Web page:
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Mitochondrial aspartate/glutamate carrier SLC25A12 and autism spectrum disorder: a meta-analysis

Mitochondrial aspartate/glutamate carrier SLC25A12 and autism spectrum disorder: a meta-analysis
Mitochondrial aspartate/glutamate carrier SLC25A12 and autism spectrum disorder: a meta-analysis
Mitochondrial dysfunction has been reported to be involved in the pathophysiology of autism spectrum disorder (ASD). Studies investigating the possible association between ASD and polymorphism in SLC25A12, which encodes the mitochondrial aspartate/glutamate carrier, have yielded inconsistent results. We conducted a systematic review and meta-analysis of such studies to elucidate if and which SLC25A12 single nucleotide polymorphisms (SNPs) are associated with ASD. We searched PubMed, Ovid, Web of Science, and ERIC databases through September 20th, 2014. Odds ratios (ORs) were aggregated using random effect models. Sensitivity analyses were conducted based on study design (family-based or case-control). Fifteen out of 79 non-duplicate records were retained for qualitative synthesis. We pooled 10 datasets from 9 studies with 2001 families, 735 individuals with ASD and 632 typically developing (TD) individuals for the meta-analysis of rs2292813, as well as 11 datasets from 10 studies with 2016 families, 852 individuals with ASD and 1058 TD individuals for the meta-analysis of rs2056202. We found a statistically significant association between ASD and variant in rs2292813 (OR?=?1.190, 95 % CI 1.052–1.346, P?=?0.006) as well as in rs2056202 (OR?=?1.206, 95 % CI 1.035–1.405, P?=?0.016). Sensitivity analyses including only studies with family-based design demonstrated significant association between ASD and polymorphism in rs2292813 (OR?=?1.216, 95 % CI 1.075–1.376, P?=?0.002) and rs2056202 (OR?=?1.267, 95 % CI 1.041–1.542, P?=?0.018). In contrast, sensitivity analyses including case-control design studies only failed to find a significant association. Further research on the role of SLC25A12 and ASD may pave the way for potential innovative therapeutic interventions.
0893-7648
Aoki, Yuta
806ea614-51b3-4018-b68b-d12b7f1487c1
Cortese, Samuele
53d4bf2c-4e0e-4c77-9385-218350560fdb
Aoki, Yuta
806ea614-51b3-4018-b68b-d12b7f1487c1
Cortese, Samuele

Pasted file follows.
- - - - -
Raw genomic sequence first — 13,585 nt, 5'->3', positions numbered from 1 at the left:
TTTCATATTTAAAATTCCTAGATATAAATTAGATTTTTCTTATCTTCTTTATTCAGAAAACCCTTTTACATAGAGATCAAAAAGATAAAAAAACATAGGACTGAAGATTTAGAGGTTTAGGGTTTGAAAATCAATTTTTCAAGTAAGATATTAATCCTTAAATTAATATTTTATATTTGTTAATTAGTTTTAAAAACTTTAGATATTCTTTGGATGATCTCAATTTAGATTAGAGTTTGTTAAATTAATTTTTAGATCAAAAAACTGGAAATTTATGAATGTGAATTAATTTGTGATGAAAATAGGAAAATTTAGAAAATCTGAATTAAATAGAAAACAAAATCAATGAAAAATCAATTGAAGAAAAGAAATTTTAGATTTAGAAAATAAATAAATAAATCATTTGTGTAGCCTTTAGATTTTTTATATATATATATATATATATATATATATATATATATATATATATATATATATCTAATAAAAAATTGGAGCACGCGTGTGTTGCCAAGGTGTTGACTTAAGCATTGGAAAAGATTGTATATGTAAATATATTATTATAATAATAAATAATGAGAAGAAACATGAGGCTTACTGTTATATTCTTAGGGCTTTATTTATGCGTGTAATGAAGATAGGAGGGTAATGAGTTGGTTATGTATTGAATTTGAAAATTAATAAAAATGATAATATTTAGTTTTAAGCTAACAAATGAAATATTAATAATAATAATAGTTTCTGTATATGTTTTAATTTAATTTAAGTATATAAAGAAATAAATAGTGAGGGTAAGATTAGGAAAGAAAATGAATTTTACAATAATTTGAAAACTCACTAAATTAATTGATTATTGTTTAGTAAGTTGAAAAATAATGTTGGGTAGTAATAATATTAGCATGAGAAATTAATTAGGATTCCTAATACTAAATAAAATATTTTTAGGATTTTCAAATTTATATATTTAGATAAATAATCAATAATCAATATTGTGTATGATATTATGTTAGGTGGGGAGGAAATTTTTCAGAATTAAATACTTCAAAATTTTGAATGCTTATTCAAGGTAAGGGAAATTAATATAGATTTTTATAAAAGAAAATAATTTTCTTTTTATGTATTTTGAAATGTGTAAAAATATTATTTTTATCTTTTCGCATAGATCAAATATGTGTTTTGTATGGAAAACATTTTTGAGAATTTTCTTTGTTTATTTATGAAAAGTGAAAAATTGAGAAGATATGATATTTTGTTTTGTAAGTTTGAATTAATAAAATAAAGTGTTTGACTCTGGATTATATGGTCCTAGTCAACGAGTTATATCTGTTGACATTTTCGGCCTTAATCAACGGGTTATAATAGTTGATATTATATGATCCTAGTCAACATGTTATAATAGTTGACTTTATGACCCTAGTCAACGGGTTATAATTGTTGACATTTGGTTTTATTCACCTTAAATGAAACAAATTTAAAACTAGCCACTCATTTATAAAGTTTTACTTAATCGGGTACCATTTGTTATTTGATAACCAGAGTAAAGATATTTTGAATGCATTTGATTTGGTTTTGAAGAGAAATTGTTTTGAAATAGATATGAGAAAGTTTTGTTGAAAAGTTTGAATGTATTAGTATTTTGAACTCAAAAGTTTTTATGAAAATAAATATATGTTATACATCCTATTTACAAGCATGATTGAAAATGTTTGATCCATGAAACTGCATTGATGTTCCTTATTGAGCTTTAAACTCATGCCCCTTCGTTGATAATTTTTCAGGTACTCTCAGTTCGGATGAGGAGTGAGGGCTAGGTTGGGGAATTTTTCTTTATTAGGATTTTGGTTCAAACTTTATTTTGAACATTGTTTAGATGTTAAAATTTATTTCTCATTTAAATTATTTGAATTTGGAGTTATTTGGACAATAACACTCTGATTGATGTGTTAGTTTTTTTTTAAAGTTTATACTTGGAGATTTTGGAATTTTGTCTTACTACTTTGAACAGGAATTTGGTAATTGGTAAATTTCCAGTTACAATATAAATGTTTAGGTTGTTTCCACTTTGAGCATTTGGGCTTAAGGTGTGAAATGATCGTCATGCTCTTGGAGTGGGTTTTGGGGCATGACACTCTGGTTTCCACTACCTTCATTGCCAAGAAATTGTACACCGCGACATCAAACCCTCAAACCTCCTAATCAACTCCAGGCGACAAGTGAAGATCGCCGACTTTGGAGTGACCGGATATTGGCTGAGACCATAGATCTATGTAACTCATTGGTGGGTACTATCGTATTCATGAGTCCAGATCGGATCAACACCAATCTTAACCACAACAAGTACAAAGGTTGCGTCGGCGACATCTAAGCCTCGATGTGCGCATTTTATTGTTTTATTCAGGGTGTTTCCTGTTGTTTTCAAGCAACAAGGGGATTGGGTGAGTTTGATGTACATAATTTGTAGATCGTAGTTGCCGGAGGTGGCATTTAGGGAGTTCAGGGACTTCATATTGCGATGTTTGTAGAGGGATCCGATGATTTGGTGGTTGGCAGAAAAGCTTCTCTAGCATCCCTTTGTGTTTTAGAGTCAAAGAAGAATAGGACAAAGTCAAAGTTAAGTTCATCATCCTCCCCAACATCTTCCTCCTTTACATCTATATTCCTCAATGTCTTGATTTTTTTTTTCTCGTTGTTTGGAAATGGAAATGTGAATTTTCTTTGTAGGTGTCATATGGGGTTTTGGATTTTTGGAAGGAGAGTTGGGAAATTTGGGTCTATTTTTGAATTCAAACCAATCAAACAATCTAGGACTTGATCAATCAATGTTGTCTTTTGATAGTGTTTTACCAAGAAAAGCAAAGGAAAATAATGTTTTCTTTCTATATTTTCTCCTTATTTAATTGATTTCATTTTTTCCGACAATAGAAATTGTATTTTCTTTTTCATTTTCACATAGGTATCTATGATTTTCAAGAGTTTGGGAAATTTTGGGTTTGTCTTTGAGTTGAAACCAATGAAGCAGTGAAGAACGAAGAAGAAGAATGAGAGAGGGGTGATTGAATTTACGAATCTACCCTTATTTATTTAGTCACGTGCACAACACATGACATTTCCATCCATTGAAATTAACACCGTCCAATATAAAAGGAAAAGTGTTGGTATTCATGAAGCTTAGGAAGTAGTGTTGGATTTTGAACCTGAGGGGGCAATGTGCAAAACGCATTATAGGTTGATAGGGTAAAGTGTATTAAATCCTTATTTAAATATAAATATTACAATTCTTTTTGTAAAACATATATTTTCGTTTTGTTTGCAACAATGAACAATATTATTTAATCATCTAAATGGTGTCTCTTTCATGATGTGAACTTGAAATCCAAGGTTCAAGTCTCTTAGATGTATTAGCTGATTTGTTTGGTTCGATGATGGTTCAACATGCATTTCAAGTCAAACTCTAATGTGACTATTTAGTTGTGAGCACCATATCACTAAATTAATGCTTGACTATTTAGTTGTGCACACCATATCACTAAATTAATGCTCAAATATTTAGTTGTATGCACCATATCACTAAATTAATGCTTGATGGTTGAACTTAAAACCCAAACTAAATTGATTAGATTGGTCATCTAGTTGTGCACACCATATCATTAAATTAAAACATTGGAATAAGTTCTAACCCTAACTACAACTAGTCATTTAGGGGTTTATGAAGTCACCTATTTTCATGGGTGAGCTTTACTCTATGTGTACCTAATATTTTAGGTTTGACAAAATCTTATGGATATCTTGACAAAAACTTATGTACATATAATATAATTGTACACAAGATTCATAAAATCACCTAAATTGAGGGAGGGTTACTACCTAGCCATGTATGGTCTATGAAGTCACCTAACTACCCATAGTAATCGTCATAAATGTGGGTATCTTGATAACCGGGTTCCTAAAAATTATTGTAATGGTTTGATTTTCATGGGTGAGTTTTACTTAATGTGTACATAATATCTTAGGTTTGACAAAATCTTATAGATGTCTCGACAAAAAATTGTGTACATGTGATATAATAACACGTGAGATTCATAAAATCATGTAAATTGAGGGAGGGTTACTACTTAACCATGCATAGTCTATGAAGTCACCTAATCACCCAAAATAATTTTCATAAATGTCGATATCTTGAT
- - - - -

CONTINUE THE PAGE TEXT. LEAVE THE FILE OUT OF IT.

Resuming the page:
53d4bf2c-4e0e-4c77-9385-218350560fdb

Aoki, Yuta and Cortese, Samuele (2015) Mitochondrial aspartate/glutamate carrier SLC25A12 and autism spectrum disorder: a meta-analysis. Molecular Neurobiology.

Record type: Article

Abstract

Mitochondrial dysfunction has been reported to be involved in the pathophysiology of autism spectrum disorder (ASD). Studies investigating the possible association between ASD and polymorphism in SLC25A12, which encodes the mitochondrial aspartate/glutamate carrier, have yielded inconsistent results. We conducted a systematic review and meta-analysis of such studies to elucidate if and which SLC25A12 single nucleotide polymorphisms (SNPs) are associated with ASD. We searched PubMed, Ovid, Web of Science, and ERIC databases through September 20th, 2014. Odds ratios (ORs) were aggregated using random effect models. Sensitivity analyses were conducted based on study design (family-based or case-control). Fifteen out of 79 non-duplicate records were retained for qualitative synthesis. We pooled 10 datasets from 9 studies with 2001 families, 735 individuals with ASD and 632 typically developing (TD) individuals for the meta-analysis of rs2292813, as well as 11 datasets from 10 studies with 2016 families, 852 individuals with ASD and 1058 TD individuals for the meta-analysis of rs2056202. We found a statistically significant association between ASD and variant in rs2292813 (OR?=?1.190, 95 % CI 1.052–1.346, P?=?0.006) as well as in rs2056202 (OR?=?1.206, 95 % CI 1.035–1.405, P?=?0.016). Sensitivity analyses including only studies with family-based design demonstrated significant association between ASD and polymorphism in rs2292813 (OR?=?1.216, 95 % CI 1.075–1.376, P?=?0.002) and rs2056202 (OR?=?1.267, 95 % CI 1.041–1.542, P?=?0.018). In contrast, sensitivity analyses including case-control design studies only failed to find a significant association. Further research on the role of SLC25A12 and ASD may pave the way for potential innovative therapeutic interventions.

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More information

Published date: 10 February 2015
Organisations: Clinical Neuroscience

Identifiers

Local EPrints ID: 380132
URI: https://eprints.soton.ac.uk/id/eprint/380132
ISSN: 0893-7648
PURE UUID: 9fe049ce-8d87-4d45-ae9c-7e18062384c7
ORCID for Samuele Cortese: ORCID iD orcid.org/0000-0001-5877-8075

Catalogue record

Date deposited: 19 Aug 2015 11:17
Last modified: 06 Jun 2018 12:21

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